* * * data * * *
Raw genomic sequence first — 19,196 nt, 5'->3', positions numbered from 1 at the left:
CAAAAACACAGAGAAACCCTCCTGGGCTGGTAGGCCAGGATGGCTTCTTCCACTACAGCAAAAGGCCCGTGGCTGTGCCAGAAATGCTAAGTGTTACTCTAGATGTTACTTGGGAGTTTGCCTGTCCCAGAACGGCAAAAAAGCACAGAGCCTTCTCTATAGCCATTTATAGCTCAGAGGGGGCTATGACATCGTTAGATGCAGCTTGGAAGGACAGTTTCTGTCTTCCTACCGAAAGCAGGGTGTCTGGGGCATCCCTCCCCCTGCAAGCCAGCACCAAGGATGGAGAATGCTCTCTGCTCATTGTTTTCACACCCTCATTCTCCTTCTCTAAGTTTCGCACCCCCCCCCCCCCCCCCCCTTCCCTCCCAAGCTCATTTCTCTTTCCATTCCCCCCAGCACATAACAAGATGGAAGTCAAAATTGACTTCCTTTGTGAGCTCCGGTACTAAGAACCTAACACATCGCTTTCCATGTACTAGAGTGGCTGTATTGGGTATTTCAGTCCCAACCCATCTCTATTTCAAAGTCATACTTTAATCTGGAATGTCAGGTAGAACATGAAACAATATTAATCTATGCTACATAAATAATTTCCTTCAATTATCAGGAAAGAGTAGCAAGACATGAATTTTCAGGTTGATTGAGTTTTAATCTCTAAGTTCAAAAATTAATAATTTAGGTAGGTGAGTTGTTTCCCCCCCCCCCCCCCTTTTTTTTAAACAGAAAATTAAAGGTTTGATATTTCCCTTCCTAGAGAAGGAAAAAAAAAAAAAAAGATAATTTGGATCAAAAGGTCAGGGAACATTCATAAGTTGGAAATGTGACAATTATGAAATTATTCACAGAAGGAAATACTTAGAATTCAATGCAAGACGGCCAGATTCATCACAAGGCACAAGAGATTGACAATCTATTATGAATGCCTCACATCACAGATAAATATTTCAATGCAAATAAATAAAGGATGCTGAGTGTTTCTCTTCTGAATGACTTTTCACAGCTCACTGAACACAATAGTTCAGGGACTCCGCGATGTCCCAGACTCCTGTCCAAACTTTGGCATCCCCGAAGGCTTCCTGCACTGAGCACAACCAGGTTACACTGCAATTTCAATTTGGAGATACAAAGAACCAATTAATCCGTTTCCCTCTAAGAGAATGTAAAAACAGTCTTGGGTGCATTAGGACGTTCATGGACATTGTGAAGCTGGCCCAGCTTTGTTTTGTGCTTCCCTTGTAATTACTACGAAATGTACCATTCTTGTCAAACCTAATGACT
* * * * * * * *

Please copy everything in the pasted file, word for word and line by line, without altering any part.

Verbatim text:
Raw genomic sequence first — 19,196 nt, 5'->3', positions numbered from 1 at the left:
CAAAAACACAGAGAAACCCTCCTGGGCTGGTAGGCCAGGATGGCTTCTTCCACTACAGCAAAAGGCCCGTGGCTGTGCCAGAAATGCTAAGTGTTACTCTAGATGTTACTTGGGAGTTTGCCTGTCCCAGAACGGCAAAAAAGCACAGAGCCTTCTCTATAGCCATTTATAGCTCAGAGGGGGCTATGACATCGTTAGATGCAGCTTGGAAGGACAGTTTCTGTCTTCCTACCGAAAGCAGGGTGTCTGGGGCATCCCTCCCCCTGCAAGCCAGCACCAAGGATGGAGAATGCTCTCTGCTCATTGTTTTCACACCCTCATTCTCCTTCTCTAAGTTTCGCACCCCCCCCCCCCCCCCCCCTTCCCTCCCAAGCTCATTTCTCTTTCCATTCCCCCCAGCACATAACAAGATGGAAGTCAAAATTGACTTCCTTTGTGAGCTCCGGTACTAAGAACCTAACACATCGCTTTCCATGTACTAGAGTGGCTGTATTGGGTATTTCAGTCCCAACCCATCTCTATTTCAAAGTCATACTTTAATCTGGAATGTCAGGTAGAACATGAAACAATATTAATCTATGCTACATAAATAATTTCCTTCAATTATCAGGAAAGAGTAGCAAGACATGAATTTTCAGGTTGATTGAGTTTTAATCTCTAAGTTCAAAAATTAATAATTTAGGTAGGTGAGTTGTTTCCCCCCCCCCCCCCCTTTTTTTTAAACAGAAAATTAAAGGTTTGATATTTCCCTTCCTAGAGAAGGAAAAAAAAAAAAAAAGATAATTTGGATCAAAAGGTCAGGGAACATTCATAAGTTGGAAATGTGACAATTATGAAATTATTCACAGAAGGAAATACTTAGAATTCAATGCAAGACGGCCAGATTCATCACAAGGCACAAGAGATTGACAATCTATTATGAATGCCTCACATCACAGATAAATATTTCAATGCAAATAAATAAAGGATGCTGAGTGTTTCTCTTCTGAATGACTTTTCACAGCTCACTGAACACAATAGTTCAGGGACTCCGCGATGTCCCAGACTCCTGTCCAAACTTTGGCATCCCCGAAGGCTTCCTGCACTGAGCACAACCAGGTTACACTGCAATTTCAATTTGGAGATACAAAGAACCAATTAATCCGTTTCCCTCTAAGAGAATGTAAAAACAGTCTTGGGTGCATTAGGACGTTCATGGACATTGTGAAGCTGGCCCAGCTTTGTTTTGTGCTTCCCTTGTAATTACTACGAAATGTACCATTCTTGTCAAACCTAATGACT